Soon after the decision, the Regional Administrative Court annulled first instance administrative courts’ interim suspension order on the ground that there were no violation of public interest since the Board had at the end approved the transaction [even if it had opined differently at the first stage].

One final note is that the Board, as of the day when this article was being prepared has announced17that it has blocked the acquisition of the one port by the successful bidder of another port on the ground that it would create a dominant position.18

The decisions in chain adopted by different administrative and judicial bodies cast doubts as to the nature of the Board’s opinion in privatizations, whether it has a binding or advisory nature. The issue is important since legal certainty plays a vital role in privatizations and any uncertainty stemming from a possible disagreement between different public bodies or the nature of the roles they play, or any hesitation in respect of the scope of their jurisdiction, is the very enemy of legal certainty needed for investment.

Footnotes

  1. Published on 19 April 2005
  2. Please note that the Board has issued its first discussion paper (the “First Paper”) in late 2003 to a very limited group of academicians and practitioners. However, the contents of and comments to the First Paper have not been public yet.
  3. Please see www.rekabet.gov.tr
  4. which is almost a translation of Article 81 of the EU Treaty.
  5. The current substantive test under Article 7 of the Law is the Telecommunications Authority “dominance test”.
  6. Please note that almost all of the rest of the articles relate to the administrative structure of the Competition Authority.
  7. While it is argued among scholars that introduction of a wording in Article 4 that will pave the way for a de minimis practice in Turkey is a significant step, many believe that the meaning and the role of de minimis in Europe is misunderstood. Some argue that the procedural role attributed to de minimis in order to detect some agreements that do not appreciably affect intra community trade is mistakenly stretched to the substantive assessment of the agreements.
  8. In this regard one should underline the newly started meetings held under the umbrella of State Planning Organization (“SPO”). The SPO has initiated the first round of the preparatory meetings for the preparation of 9th Five-Year Plan for Development and an important aspect of these meetings is the Ad Hoc Committee on Competition Policy. The Committee has held its first meeting early this month and unsurprisingly the very first heading discussed in the meeting was the purpose of competition laws and policies and whether the practice is in line with the competing aims of the Law. It is noteworthy that the report of the Committee, to be adopted as a five-year initiative by the Turkish Parliament, may shed some light on this issue.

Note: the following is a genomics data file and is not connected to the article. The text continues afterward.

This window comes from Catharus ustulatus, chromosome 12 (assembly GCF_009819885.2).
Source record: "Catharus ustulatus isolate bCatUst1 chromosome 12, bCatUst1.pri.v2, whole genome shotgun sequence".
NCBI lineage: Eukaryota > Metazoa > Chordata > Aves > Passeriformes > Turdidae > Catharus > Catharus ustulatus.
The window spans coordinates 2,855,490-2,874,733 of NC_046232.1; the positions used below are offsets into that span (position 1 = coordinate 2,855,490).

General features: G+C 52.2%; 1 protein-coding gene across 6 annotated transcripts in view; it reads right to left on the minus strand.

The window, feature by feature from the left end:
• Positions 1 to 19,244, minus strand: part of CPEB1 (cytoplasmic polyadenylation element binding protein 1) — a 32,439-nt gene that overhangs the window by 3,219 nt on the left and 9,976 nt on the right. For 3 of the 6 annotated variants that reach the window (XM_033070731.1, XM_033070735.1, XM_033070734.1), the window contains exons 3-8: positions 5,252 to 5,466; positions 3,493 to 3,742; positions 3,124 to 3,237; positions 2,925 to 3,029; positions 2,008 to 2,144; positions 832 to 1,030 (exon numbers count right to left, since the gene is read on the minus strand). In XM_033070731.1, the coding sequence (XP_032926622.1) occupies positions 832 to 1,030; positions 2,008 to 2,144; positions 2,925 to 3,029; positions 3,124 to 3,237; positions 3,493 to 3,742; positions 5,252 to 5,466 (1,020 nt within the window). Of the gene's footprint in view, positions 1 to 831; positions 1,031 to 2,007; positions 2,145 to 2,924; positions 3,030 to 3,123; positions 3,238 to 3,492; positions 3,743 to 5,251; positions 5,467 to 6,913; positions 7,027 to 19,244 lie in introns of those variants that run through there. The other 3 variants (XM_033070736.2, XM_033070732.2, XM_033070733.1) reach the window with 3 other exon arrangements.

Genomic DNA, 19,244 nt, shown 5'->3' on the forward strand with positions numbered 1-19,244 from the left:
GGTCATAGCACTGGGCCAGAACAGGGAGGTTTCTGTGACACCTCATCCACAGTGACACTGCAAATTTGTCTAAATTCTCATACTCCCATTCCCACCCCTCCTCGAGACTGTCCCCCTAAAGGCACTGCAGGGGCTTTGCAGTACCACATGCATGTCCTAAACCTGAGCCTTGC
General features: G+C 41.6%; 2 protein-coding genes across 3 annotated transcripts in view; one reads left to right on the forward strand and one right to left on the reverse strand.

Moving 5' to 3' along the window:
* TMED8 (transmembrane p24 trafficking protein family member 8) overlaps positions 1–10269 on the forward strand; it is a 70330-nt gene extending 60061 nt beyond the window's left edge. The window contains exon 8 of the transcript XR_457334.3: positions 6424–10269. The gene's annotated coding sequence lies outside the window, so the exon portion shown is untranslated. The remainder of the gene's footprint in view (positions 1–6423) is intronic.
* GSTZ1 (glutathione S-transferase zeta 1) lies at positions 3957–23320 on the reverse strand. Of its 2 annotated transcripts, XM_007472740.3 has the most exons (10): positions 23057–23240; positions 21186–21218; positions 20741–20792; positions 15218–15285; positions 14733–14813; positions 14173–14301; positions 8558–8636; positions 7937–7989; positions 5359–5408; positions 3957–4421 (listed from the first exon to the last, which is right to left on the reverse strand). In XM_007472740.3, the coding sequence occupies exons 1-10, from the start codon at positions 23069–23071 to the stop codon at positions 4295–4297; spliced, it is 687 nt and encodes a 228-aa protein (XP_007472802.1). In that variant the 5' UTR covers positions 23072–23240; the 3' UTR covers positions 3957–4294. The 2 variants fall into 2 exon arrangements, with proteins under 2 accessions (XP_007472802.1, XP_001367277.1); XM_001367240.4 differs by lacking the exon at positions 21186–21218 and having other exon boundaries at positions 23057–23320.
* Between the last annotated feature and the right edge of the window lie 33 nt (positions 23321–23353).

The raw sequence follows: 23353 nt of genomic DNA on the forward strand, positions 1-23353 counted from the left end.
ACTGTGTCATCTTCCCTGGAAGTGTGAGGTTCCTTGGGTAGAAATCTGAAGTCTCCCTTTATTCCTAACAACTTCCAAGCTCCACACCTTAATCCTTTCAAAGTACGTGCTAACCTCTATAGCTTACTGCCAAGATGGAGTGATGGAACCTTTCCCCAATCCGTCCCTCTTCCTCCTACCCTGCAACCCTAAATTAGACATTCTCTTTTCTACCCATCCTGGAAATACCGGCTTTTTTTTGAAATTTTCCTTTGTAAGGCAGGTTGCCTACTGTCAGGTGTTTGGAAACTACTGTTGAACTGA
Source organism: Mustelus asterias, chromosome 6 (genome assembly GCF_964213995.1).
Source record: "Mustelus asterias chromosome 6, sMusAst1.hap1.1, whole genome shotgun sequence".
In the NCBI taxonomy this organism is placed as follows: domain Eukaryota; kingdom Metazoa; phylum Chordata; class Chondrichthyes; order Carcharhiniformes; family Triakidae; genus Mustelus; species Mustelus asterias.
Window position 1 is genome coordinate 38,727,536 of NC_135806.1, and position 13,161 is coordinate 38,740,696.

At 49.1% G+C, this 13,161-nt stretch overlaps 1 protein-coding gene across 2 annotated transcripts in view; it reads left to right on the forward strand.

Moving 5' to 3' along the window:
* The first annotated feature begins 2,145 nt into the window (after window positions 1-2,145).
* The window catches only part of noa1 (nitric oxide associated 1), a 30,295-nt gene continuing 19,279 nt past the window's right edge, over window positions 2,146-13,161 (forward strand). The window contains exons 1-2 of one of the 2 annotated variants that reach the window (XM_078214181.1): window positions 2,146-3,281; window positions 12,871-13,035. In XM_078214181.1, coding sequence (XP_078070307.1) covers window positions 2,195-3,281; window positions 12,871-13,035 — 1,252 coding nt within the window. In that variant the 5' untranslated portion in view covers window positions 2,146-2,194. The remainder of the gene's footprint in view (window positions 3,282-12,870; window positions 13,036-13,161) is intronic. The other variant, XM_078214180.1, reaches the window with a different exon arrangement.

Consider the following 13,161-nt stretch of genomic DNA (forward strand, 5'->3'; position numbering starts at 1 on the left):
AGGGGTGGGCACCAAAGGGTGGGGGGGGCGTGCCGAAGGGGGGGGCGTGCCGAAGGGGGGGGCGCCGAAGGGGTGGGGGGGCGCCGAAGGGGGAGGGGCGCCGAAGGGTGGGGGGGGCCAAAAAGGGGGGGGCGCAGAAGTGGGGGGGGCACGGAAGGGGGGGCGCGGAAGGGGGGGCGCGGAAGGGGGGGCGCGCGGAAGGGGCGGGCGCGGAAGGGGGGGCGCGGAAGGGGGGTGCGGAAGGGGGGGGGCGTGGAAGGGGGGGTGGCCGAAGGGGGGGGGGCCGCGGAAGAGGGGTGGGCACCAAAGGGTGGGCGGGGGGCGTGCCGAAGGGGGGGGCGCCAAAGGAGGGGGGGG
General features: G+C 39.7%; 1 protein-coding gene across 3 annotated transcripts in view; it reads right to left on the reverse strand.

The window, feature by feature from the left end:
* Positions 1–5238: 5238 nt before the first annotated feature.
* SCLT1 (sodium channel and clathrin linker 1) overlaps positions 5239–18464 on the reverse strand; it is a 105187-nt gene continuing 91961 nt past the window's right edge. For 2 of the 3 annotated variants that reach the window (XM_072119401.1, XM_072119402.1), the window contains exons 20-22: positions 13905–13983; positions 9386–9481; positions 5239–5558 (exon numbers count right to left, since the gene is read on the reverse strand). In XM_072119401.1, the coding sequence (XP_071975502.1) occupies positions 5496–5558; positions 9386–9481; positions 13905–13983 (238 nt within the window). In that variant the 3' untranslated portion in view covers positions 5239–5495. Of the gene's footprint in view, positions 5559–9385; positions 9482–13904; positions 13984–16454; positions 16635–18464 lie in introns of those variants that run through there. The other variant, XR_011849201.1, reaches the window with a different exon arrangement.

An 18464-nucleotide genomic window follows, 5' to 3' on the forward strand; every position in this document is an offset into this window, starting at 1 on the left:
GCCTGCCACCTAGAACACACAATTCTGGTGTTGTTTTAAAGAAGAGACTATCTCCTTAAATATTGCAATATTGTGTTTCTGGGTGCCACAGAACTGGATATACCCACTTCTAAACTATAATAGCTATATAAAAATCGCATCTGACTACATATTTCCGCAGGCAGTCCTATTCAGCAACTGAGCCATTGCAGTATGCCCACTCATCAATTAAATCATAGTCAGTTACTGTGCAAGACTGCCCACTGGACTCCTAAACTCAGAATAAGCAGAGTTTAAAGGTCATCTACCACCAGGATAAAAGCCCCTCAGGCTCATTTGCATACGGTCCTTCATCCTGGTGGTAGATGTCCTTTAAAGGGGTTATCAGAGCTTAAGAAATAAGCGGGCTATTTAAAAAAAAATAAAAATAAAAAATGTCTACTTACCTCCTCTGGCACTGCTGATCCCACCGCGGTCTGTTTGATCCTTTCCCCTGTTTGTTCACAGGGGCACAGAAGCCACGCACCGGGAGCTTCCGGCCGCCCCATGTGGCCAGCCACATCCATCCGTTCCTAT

9. Competition Board decision, Digiturk, dated 12 August 2004 and numbered 04-52/699-180. Please note that the reasoned decision was published in spring this year.
  10. Holder of the broadcasting rights for the Turkish Super (football) League.
  11. A piece of secondary legislation to a great extent in line with EC Regulation 2790/99 on the Application of Article 81(3) of the Treaty to Categories of Vertical Agreements and Concerted Practices.
  12. As an other significant case, please see Efes Beer Distribution Decision, dated 22 April 2005 and numbered 05-27/317-80 where the Board has decided that the exclusivity clauses in the agreements of Efes, having a dominant position in the market, created a foreclosure effect in the market restricting entries, and therefore withdrew the exemption granted to Efes under the Communiqué No 2002/2 on Group Exemption Regarding Vertical Agreements.
  13. Please see also Competition Board decision, Efes RPM Decision, dated 13 July 2005 and numbered 05-46/669-171 where the Board, in dealing with a resale price maintenance allegation, assessed (despite the existence of certain correspondence evidencing that the regional offices of the supplier asking the distributors to strictly abide by the “recommended” prices) that the invoices evidenced the opposite and even from an “objective” point of view, the supplier could not have an aim to restrict its distributors’ prices.
  14. Communiqué No: 1998/3 on the Acquisitions Through Privatizations
  15. See for the opinion of the Board http://ww.rekabet.gov.tr/word/limanlar.doc
  16. See for the opinion of the Board http://www.rekabet.gov.tr/pdf/ttasozellestirmesi.pdf

The content of this article is intended to provide a general guide to the subject matter. Specialist advice should be sought about your specific circumstances.